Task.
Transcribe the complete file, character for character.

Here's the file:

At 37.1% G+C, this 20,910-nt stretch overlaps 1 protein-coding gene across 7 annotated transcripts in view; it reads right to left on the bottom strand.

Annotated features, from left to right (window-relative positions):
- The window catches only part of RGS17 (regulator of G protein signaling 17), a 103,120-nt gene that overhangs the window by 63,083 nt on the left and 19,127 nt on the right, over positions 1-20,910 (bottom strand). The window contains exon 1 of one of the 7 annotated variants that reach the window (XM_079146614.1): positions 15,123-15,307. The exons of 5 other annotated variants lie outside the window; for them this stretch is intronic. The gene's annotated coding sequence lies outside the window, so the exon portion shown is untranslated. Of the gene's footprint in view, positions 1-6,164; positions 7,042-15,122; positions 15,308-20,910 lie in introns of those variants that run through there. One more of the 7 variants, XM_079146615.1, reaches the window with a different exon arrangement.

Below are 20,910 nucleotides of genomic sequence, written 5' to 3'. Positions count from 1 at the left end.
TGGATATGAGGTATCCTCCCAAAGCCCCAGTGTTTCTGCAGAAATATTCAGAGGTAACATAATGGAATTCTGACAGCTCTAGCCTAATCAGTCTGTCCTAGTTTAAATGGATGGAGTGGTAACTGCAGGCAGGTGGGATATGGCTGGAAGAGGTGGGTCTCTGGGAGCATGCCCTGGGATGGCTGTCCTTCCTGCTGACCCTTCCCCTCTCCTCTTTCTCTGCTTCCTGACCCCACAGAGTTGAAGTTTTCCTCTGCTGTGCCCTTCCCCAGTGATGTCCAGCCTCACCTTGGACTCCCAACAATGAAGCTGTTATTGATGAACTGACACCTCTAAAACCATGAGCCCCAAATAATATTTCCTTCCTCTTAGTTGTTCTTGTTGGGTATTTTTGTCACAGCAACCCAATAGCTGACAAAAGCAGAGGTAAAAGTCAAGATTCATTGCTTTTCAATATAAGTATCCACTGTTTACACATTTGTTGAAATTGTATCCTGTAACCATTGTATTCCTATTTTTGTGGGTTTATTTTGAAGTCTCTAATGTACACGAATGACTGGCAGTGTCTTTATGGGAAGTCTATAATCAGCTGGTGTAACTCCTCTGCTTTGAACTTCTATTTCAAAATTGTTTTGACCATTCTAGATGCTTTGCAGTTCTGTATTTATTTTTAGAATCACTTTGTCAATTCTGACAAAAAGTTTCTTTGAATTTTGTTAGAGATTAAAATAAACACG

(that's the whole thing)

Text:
At 37.1% G+C, this 20,910-nt stretch overlaps 1 protein-coding gene across 7 annotated transcripts in view; it reads right to left on the bottom strand.

Annotated features, from left to right (window-relative positions):
- The window catches only part of RGS17 (regulator of G protein signaling 17), a 103,120-nt gene that overhangs the window by 63,083 nt on the left and 19,127 nt on the right, over positions 1-20,910 (bottom strand). The window contains exon 1 of one of the 7 annotated variants that reach the window (XM_079146614.1): positions 15,123-15,307. The exons of 5 other annotated variants lie outside the window; for them this stretch is intronic. The gene's annotated coding sequence lies outside the window, so the exon portion shown is untranslated. Of the gene's footprint in view, positions 1-6,164; positions 7,042-15,122; positions 15,308-20,910 lie in introns of those variants that run through there. One more of the 7 variants, XM_079146615.1, reaches the window with a different exon arrangement.

Below are 20,910 nucleotides of genomic sequence, written 5' to 3'. Positions count from 1 at the left end.
TGGATATGAGGTATCCTCCCAAAGCCCCAGTGTTTCTGCAGAAATATTCAGAGGTAACATAATGGAATTCTGACAGCTCTAGCCTAATCAGTCTGTCCTAGTTTAAATGGATGGAGTGGTAACTGCAGGCAGGTGGGATATGGCTGGAAGAGGTGGGTCTCTGGGAGCATGCCCTGGGATGGCTGTCCTTCCTGCTGACCCTTCCCCTCTCCTCTTTCTCTGCTTCCTGACCCCACAGAGTTGAAGTTTTCCTCTGCTGTGCCCTTCCCCAGTGATGTCCAGCCTCACCTTGGACTCCCAACAATGAAGCTGTTATTGATGAACTGACACCTCTAAAACCATGAGCCCCAAATAATATTTCCTTCCTCTTAGTTGTTCTTGTTGGGTATTTTTGTCACAGCAACCCAATAGCTGACAAAAGCAGAGGTAAAAGTCAAGATTCATTGCTTTTCAATATAAGTATCCACTGTTTACACATTTGTTGAAATTGTATCCTGTAACCATTGTATTCCTATTTTTGTGGGTTTATTTTGAAGTCTCTAATGTACACGAATGACTGGCAGTGTCTTTATGGGAAGTCTATAATCAGCTGGTGTAACTCCTCTGCTTTGAACTTCTATTTCAAAATTGTTTTGACCATTCTAGATGCTTTGCAGTTCTGTATTTATTTTTAGAATCACTTTGTCAATTCTGACAAAAAGTTTCTTTGAATTTTGTTAGAGATTAAAATAAACACG